An open-source canine training research tool was just been released by [Walker Arce] and [Jeffrey Stevens] at the University of Nebraska — Lincoln’s Canine Cognition and Human Interaction Lab (C-CHIL).
We didn’t realize that dog training research techniques were so high-tech. Operant conditioning, as opposed to Pavlovian, gives a positive reward, in this case dog treats, to reinforce a desired behavior. Traditionally operant conditioning involved dispensing the treat manually and some devices do exist using wireless remote controls, but they are still manually operated and can give inconsistent results (too many or too few treats). There weren’t any existing methods available to automate this process, so this team decided to rectify the situation.
They took a commercial treat dispenser and retro-fitted it with an interface board that taps into the dispenser’s IR sensors to detect that the hopper is moving and treats were actually dispensed. The interface board connects to a Raspberry Pi which serves as a full-featured platform to run the tests. In this demonstration it connects to an HDMI monitor, detecting touches from the dog’s nose to correlate with events onscreen. Future researchers won’t have to reinvent the wheel, just redesign the test itself, because [Walker] and [Jeffrey] have released all the firmware and hardware as open-source on the lab’s GitHub repository.
In the short video clip below, watch the dog as he gets a treat when he taps the white dot with his snout. If you look closely, at one point the dog briefly moves the mouse pointer as well. We predict by next year the C-CHIL researchers will have this fellow drawing pictures and playing checkers.
Continue reading “Using Open Source To Train Your Dog”
It is said that Benjamin Franklin, while watching the first manned flight of a hot air balloon by the Montgolfier brothers in Paris in 1783, responded when questioned as to the practical value of such a thing, “Of what practical use is a new-born baby?” Dr. Franklin certainly had a knack for getting to the heart of an issue.
Much the same can be said for Spot, the extremely videogenic dog-like robot that Boston Dynamics has been teasing for years. It appears that the wait for a production version of the robot is at least partially over, and that Spot (once known as Spot Mini) will soon be available for purchase by “select partners” who “have a compelling use case or a development team that [Boston Dynamics] believe can do something really interesting with the robot,” according to VP of business development Michael Perry.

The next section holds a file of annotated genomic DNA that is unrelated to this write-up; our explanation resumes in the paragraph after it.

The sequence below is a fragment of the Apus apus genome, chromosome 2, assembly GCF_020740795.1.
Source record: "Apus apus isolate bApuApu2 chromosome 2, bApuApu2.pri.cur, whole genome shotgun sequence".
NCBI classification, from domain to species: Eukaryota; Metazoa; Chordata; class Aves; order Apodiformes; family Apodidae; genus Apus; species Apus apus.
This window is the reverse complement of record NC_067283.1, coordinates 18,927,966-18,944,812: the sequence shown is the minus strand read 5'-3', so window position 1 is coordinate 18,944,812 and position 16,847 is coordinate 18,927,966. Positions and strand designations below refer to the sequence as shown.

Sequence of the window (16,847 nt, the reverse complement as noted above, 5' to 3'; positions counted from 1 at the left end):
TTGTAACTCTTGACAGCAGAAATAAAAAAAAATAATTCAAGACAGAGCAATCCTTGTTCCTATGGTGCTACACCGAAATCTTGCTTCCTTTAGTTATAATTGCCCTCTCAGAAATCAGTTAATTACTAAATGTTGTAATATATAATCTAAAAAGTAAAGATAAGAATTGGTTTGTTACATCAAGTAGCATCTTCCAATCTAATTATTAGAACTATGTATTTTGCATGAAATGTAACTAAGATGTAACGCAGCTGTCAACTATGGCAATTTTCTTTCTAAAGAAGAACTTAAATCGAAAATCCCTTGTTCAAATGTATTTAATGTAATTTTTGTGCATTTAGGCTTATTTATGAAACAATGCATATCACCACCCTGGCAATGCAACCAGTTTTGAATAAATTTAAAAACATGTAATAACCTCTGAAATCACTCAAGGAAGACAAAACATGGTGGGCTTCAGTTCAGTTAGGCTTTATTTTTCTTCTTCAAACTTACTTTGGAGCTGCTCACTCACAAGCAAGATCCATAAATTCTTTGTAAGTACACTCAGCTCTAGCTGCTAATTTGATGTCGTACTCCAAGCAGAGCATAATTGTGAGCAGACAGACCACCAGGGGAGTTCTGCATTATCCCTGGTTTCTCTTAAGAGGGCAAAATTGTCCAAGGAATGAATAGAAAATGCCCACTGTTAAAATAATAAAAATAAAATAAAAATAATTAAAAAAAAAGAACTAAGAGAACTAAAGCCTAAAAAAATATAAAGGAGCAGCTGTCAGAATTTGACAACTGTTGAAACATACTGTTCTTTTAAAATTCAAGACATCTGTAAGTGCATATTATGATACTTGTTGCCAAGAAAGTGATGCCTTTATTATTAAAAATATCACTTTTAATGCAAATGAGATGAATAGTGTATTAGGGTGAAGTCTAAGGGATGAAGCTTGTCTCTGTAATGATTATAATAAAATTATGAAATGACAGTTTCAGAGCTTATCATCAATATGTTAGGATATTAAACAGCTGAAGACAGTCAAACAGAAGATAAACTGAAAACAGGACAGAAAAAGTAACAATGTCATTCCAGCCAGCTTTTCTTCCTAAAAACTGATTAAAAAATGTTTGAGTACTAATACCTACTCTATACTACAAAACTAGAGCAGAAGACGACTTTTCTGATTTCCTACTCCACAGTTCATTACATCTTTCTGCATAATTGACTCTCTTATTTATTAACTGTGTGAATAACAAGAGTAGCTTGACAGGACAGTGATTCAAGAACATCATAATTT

The qualification of potential purchasers will certainly limit the pool of early adopters, as will the price tag, which is said to be as much as a new car – and a nice one. So it’s not likely that one will show up in a YouTube teardown video soon, so until the day that Dave Jones manages to find one in his magic Australian dumpster, we’ll have to entertain ourselves by trying to answer a simple question: Of what practical use is a robotic dog?
Continue reading “Ask Hackaday: What Good Is A Robot Dog?”
If you think this thing looks good you should see it move. [Martin Smith] hit a home run on the project, which was his Master’s Thesis. Fifteen servo motors provide a way for the bot to move around. Having been modeled after a small canine the gait is very realistic. The tail is even functional, acting as a counterweight when moving the legs.
The project was meticulously built in a 3D environment before undertaking any physical assembly. The mechanical parts are all either milled from aluminum or 3D printed. Two mBed boards mounted on its back allow it to interact with its environment. One of them handles image processing, the other drives the array of motors. And of course it doesn’t hurt that he built some Larson Scanners in as eyes.
Don’t miss the video after the break which shows off the entire project from planning to demonstration. We can’t help but be reminded of the rat-thing from Snow Crash.
Continue reading “Professional Looking Dog Robot Was Actually [Martin’s] Master’s Thesis”